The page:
Instructables
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I always thought it would be cool to have a button camera on my shirt so I could secretly record whatever I wanted to. I mean the possibilities are endless: gathering evidence, blackmail, private investigation, blackmail, research, blackmail.

Unfortunately, some of those little cameras cost up to $300. So whats a broke engineering student to do, you ask? Why not whip something up from some of the stuff I already have.
 
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Step 1: Materials

1. Laptop
2. Laptop bag
3. Laptop USB camera, the smaller the better, and it should have at least a 4 foot cord. I used the GE camera shown in the picture below.
4.Shirt with black buttons. (A dark color shirt is best)
5. Scissors or a knife

Step 2: Prepare the camera

To prepare the camera you must remove all nonessential parts in order to slim down size.

For my camera this included removing the plastic case and the clip. Without those pieces the final camera size was down to about an inch square and a centimeter tall. Try to get the size of your camera as small as possible so it can be easily hidden.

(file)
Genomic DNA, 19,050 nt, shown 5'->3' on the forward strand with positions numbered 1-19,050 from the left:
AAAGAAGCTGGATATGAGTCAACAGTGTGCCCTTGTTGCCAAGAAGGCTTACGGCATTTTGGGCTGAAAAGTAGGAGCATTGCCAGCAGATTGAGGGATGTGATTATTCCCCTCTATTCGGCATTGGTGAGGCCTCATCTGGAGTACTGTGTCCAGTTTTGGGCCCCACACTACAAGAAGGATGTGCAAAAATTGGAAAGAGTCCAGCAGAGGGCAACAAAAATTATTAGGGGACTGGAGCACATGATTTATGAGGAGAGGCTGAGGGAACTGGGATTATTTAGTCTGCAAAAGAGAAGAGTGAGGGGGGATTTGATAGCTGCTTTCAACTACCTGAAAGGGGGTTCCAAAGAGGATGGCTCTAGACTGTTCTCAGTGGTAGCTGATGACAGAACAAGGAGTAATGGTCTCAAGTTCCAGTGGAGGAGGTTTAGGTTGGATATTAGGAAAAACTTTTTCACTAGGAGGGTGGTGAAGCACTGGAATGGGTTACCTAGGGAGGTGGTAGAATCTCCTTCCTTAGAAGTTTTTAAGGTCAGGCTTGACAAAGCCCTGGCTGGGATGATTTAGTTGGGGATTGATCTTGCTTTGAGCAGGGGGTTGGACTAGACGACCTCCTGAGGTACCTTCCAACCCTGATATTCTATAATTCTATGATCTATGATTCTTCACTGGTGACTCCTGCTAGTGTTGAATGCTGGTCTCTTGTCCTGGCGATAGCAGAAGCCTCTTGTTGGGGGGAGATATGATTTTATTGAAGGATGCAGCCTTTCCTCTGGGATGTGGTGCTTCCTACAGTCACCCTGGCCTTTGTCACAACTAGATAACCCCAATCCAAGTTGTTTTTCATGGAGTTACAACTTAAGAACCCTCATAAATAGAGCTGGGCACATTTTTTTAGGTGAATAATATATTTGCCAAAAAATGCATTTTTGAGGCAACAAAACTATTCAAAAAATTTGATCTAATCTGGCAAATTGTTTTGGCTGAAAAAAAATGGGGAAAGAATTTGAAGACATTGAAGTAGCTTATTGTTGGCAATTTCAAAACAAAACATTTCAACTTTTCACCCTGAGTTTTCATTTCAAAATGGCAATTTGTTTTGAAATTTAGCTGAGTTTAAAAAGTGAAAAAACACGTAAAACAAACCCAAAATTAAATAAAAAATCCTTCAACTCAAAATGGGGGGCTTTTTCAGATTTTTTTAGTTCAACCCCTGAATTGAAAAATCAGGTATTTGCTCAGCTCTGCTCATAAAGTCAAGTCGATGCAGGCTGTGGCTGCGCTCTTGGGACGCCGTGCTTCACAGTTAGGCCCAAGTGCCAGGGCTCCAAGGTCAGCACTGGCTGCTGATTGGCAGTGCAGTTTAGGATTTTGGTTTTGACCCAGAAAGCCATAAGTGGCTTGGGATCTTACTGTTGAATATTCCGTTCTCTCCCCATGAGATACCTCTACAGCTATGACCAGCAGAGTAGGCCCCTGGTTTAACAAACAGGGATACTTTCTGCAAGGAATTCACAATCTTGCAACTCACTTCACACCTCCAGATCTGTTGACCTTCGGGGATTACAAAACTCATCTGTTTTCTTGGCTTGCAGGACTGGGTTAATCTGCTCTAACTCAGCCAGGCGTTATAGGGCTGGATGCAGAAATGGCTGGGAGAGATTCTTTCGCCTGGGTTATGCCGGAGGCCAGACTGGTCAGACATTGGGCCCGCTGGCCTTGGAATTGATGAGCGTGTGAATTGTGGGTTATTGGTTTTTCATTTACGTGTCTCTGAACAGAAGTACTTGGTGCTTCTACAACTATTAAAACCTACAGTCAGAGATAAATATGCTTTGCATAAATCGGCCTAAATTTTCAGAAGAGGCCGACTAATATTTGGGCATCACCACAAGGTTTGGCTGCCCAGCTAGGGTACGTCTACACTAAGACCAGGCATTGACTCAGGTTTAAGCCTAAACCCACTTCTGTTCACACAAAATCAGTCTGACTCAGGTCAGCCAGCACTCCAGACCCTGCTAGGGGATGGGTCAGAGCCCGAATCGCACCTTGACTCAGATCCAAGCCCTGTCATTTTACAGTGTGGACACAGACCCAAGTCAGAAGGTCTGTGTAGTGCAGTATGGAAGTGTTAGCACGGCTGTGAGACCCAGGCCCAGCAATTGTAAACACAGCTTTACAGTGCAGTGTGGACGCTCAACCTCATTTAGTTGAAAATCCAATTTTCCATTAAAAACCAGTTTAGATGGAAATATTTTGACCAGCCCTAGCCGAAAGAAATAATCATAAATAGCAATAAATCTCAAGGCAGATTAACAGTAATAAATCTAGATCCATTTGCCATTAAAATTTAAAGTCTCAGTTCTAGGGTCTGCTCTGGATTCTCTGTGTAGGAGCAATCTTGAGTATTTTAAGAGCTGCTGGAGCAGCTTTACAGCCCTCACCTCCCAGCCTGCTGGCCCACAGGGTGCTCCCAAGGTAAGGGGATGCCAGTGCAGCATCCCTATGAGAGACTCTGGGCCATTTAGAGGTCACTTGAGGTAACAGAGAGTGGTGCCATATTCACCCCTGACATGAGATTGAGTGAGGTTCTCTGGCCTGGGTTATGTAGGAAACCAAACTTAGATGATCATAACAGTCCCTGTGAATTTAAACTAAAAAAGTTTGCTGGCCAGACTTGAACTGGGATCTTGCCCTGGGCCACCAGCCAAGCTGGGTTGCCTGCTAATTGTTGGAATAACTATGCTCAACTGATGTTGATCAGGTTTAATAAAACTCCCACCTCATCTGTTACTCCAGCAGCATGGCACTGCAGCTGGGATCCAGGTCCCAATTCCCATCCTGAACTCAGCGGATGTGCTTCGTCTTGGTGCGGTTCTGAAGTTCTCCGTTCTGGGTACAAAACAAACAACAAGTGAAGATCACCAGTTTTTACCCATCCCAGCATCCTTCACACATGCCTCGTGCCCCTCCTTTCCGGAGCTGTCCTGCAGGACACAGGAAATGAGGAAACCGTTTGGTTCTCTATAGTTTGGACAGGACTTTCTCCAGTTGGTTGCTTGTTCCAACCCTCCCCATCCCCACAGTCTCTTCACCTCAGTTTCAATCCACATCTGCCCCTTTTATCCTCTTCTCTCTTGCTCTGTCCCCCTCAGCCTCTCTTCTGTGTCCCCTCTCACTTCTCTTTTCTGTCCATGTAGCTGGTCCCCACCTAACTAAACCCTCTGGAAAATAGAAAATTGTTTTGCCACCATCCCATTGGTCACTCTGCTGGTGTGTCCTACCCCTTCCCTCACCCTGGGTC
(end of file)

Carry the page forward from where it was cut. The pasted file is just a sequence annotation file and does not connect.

Step 3: Prepare the shirt

Find the button location that will provide the best vantage point for the camera. For my shirt it was the first button under the collar button.

Cut off that button. On the inside of the shirt cut a hole through the hemming, this will provide an area for the camera to rest. Then cut another hole for the lens of the camera to stick through. The hole in the hemming is so that the USB cord can be woven around the buttons.
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i think that it would be a good idea to only cut a hole at the top of the shirt,(where the cord goes) and at the bottom where the cord comes out. that way you could un button the shirt and it wouldnt be as obvious that you have a cord in your shirt.